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Happy Birthday Grandpa





Happy Birthday to Grandpa

Originally uploaded by barneykin

~*~ 8 August 2008 ~*~ He really is not as old as he looks, nor is he as old as the candles say. I couldn’t find our birthday candles, except for these.

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From My Own Farm Bell

Edna’s Farm Bell at the Edge of the Wildwood

I’ve never lived on a farm, nor had any connection with farming, although, of course, many of my forebears did. However, I have always wanted to have a farm bell mounted in my garden as a remembrance of those bygone days of simpler times. What a surprise it was last Christmas when my son’s family gave us an old farm bell that they had found in Warrenton, Virginia.

Well, good Captain Cliff does not like to work outside when the weather is cold, so the old farm bell sat, packed and boxed, all winter long in the garage, where we bumped and crashed into it whenever we were entering or exiting our vehicles. It was in the early Spring, when we were visiting a home on the Eastern Shore, that I was captivated by another old farm bell. It was so charming and I took photographs of it and even blogged one of them: Old Farm Bell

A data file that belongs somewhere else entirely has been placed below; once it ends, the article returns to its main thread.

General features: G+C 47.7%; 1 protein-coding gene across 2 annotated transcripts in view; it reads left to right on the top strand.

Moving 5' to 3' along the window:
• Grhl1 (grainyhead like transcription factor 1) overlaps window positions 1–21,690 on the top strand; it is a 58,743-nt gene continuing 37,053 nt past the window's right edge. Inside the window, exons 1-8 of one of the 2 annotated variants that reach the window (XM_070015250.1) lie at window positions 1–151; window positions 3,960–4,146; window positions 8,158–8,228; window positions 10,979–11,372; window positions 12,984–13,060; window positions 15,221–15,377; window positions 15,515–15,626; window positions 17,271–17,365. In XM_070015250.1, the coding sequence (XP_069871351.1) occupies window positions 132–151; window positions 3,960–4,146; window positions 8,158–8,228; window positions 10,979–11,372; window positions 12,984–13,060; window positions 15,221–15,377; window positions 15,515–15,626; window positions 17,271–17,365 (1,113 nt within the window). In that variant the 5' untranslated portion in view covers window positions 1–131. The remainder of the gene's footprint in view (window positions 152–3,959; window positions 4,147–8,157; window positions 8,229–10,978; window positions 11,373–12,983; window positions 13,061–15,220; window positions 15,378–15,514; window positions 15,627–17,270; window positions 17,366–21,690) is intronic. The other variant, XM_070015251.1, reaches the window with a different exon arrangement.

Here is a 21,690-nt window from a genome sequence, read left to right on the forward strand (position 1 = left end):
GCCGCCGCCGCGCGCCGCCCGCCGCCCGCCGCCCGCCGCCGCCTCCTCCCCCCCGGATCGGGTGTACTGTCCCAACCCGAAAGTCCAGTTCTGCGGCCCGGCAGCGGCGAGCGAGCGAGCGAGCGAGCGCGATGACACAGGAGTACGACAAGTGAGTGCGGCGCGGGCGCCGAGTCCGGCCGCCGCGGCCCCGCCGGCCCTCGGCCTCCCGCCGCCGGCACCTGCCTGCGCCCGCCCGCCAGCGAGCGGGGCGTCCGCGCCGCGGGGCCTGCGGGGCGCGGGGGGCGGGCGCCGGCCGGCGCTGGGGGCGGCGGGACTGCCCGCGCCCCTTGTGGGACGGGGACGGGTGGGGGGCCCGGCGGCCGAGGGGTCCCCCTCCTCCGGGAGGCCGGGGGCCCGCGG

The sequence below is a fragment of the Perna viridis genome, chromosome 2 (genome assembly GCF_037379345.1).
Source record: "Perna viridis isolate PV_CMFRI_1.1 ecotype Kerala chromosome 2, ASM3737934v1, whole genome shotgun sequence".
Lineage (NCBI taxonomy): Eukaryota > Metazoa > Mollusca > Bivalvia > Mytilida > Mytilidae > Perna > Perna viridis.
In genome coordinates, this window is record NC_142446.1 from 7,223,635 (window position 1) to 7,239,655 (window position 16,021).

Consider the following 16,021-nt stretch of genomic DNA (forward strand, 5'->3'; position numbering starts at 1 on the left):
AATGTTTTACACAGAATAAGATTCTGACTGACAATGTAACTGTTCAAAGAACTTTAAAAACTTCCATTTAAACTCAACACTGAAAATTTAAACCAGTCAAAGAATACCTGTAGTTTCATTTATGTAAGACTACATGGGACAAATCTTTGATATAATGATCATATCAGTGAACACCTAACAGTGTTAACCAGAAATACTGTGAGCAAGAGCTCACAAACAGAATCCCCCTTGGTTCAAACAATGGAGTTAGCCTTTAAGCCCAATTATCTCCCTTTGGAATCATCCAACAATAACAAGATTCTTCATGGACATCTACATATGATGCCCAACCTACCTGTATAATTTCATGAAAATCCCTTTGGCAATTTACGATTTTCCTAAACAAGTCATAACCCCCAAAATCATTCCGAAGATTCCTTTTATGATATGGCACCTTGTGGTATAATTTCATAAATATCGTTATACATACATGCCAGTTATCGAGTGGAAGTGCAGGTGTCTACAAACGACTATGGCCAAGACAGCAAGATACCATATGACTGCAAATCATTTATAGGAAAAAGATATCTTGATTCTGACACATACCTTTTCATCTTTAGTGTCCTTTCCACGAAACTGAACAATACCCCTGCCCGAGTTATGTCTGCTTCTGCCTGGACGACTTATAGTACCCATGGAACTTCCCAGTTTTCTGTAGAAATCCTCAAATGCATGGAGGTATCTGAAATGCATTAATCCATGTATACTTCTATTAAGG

After we returned home, and I posted my pictures, Captain Cliff became a bit eager to install my Farm Bell. He opened the box and unpacked it, and to our suprise, it was identical in every way, including the manufacturer’s name, to the one that we had see at the Maryland home. How delightful! So we tried to copy that one, including the new black paint.